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Uncommon Detail Marks Rulings by Sotomayor
Sotomayor dissented, arguing that all were illegal and blasting any strip search as "severely intrusive." Citing documents from pretrial discovery, she broke down all 34 strip searches at the facilities in which contraband was found on a prisoner from 1995 to 2000 -- searches that were not part of the lawsuit. She concluded that there was "absolutely no evidence that suspicionless strip searches were necessary."
(The Supreme Court last month voiced skepticism of strip-searching teenage girls, ruling 8 to 1 that Arizona school officials violated the constitutional rights of a 13-year-old girl when they strip-searched her on suspicion that she might be hiding ibuprofen in her underwear.)
Hellman, the law professor, called Sotomayor's approach "a kind of carpet-bombing, a relentless mustering of facts. She goes well beyond what is necessary for the case and is determined not to just defeat the other side, but to annihilate it."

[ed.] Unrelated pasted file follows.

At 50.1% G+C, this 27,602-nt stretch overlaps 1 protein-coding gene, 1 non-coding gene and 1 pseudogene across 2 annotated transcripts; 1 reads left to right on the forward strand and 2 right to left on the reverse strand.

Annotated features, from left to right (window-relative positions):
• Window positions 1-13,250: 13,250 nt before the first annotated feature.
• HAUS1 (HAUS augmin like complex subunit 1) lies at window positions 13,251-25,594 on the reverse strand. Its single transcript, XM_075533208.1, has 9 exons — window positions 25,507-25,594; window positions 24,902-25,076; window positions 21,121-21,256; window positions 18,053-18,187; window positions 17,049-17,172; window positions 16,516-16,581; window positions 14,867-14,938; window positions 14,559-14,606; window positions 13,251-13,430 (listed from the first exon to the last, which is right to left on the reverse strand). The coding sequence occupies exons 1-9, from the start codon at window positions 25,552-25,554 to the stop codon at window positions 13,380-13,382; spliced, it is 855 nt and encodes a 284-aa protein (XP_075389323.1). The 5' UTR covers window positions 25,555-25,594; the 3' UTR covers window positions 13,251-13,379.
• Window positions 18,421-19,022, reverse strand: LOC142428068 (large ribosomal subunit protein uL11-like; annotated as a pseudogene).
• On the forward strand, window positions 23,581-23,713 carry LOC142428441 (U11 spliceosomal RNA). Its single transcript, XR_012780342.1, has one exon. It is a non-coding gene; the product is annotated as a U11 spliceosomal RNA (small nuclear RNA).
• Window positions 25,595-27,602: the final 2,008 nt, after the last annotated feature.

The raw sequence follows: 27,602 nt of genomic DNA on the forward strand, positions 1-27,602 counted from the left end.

Sotomayor's style is consistent even when she finds against defendants, such as when she affirmed the conviction of a child pornography defendant in 2004. A U.S. district court judge had concluded after an evidentiary hearing that the man was innocent but denied his petition because it was filed too late.
Even though she had decided the core issue -- the conviction -- Sotomayor broke down the witnesses and testimony at the judge's hearing. She concluded that his finding of innocence was "clearly erroneous," even as she said that district courts "are generally best placed to evaluate testimony in light of the witnesses' demeanor."
A fellow Democratic appointee, Judge Rosemary S. Pooler, dissented. Sotomayor's opinion, she wrote, was based on "speculations and conjectures" and disregarded the judge's "role as the finder-of-facts."
"It is inappropriate in all but the most extraordinary cases for this Court to second-guess a district court's credibility findings," Pooler concluded. "The majority's dissection of the district court's decision departs from our precedents and wrongly supplants the lower court's assessment of the evidence with its own factual inferences, never having seen or heard any of the testimony that it now seeks to discredit."
Database editor Sarah Cohen contributed to this report.